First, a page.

THE New South Wales Government this week introduced a Bill to Parliament to repeal Part 3A of the Environmental Planning and Assessment Act 1979 and replace it with an alternative system for assessing projects of state significance.
Planning and Infrastructure Minister, Brad Hazzard, called it an historic step forward in the government's commitment to clean up planning and make NSW number one again.
However, the Property Council of Australia said the Bill undermines the independence of planning panels, while development industry group Urban Taskforce said the Bill goes too far in an effort to accommodate NIMBY groups.
The Bill establishes an assessment framework for state significant development and infrastructure. Projects that do not qualify as state significant will be assessed by local councils.
Local councils will now be responsible for determining significantly more projects, as the threshold for determining eligible state significant projects for determination by Joint Regional Planning Panels (JRPPs) has been increased from $10 to $20 million.
The government estimates that the number of projects to be assessed at state level will be reduced by around 50 per cent under the new assessment regime.
State significant projects will generally include large-scale essential transport and utility infrastructure, social services that deliver major public benefits, projects of significant economic benefit to the state or nation and complex projects which may cross over multiple council or jurisdictional boundaries.
"The new system will ensure the Government only gets involved in projects of genuine state significance and returns everything else to local government," Mr Hazzard said.
"Importantly, residential, retail, commercial developments, coastal subdivisions and marinas will now be assessed by local councils."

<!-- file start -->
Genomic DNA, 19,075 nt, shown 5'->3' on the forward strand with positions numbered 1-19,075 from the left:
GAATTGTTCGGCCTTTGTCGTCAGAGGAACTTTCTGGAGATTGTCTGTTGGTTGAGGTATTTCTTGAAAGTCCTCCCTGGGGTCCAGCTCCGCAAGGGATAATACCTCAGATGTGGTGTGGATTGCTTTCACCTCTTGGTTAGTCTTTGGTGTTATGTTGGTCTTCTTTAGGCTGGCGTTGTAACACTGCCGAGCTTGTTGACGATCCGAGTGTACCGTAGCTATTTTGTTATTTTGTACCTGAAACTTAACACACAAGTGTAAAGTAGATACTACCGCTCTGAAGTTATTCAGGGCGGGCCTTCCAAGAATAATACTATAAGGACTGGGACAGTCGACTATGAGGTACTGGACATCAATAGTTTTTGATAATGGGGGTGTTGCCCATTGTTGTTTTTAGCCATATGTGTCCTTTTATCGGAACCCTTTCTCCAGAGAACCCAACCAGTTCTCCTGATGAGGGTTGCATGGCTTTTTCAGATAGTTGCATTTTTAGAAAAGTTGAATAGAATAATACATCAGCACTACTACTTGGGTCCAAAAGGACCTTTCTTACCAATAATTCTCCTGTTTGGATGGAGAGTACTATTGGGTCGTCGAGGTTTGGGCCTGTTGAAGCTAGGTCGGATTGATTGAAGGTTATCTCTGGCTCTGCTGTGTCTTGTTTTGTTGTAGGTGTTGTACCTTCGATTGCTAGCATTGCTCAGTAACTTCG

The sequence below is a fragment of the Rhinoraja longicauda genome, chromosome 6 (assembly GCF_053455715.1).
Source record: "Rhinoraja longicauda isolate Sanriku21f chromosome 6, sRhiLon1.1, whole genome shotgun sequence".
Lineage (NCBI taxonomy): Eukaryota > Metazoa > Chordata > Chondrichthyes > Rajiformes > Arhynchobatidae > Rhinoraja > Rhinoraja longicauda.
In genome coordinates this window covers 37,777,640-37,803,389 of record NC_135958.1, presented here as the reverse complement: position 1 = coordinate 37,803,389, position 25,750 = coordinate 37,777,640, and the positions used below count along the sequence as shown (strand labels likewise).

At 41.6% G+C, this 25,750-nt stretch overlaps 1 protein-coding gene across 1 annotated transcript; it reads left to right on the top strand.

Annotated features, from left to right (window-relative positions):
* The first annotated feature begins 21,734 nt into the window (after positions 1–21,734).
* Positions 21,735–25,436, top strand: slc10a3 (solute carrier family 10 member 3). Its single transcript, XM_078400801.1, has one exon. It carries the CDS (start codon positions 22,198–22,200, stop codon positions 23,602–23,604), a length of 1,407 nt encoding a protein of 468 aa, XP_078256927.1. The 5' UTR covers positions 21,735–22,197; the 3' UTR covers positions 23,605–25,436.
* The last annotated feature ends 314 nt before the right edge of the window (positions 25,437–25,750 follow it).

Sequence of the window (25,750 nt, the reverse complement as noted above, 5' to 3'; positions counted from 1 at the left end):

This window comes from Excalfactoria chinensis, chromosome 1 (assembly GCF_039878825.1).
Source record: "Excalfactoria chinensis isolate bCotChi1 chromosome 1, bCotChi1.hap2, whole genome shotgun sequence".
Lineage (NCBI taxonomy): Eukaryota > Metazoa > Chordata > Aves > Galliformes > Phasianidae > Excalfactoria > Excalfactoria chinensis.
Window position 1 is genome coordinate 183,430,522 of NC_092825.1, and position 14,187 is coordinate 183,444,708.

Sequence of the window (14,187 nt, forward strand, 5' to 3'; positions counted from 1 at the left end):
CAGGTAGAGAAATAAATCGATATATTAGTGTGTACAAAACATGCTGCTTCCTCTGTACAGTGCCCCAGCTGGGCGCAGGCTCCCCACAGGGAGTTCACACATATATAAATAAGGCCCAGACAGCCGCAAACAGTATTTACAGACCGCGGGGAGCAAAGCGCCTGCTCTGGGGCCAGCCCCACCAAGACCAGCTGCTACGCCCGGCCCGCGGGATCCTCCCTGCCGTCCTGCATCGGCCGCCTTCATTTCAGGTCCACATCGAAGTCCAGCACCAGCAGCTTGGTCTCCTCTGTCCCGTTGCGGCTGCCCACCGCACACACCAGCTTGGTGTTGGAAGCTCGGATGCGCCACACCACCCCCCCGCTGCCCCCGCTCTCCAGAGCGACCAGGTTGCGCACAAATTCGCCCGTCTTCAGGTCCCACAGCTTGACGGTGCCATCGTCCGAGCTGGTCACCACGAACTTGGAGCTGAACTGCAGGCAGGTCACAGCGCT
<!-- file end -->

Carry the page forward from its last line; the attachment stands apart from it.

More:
"To guarantee transparency and independence, as Planning Minister I will delegate determination of remaining private developer projects to the Planning Assessment Commission (PAC) or in non-controversial cases, to senior officers at the Department of Planning and Infrastructure," Mr Hazard said.
Local government will also be better represented on Joint Regional Planning Panels (JRPPs) through a more consultative chairperson appointment process.
Property Council NSW Executive Director Glenn Byres said the undermining of independent planning panels was a blow to the property sector.
"Giving local politicians an approval role in selecting chairs effectively switches the balance of power on the panels in favour of local politics," he added.
"The move to increase the threshold on the independent panels also increases the role of politicians in development assessment."
Urban Taskforce's chief executive, Aaron Gadiel, said while the abolition of Part 3A was expected, the changes to JRPPs were not announced prior to the election.
"Most projects dealt with by these panels will be handed back to local politicians to decide," Mr Gadiel said.
"What's more, the most important person on each panel - its chairperson – now will only be appointed if they've been approved by the Local Government and Shires Associations.
"The panel's majority will be local government nominees, rather than independents."
Mr Gadiel said the changes to JRPPs, together with the repeal of Part 3A would further damage the state's supply of new housing, retail shops and new workplaces.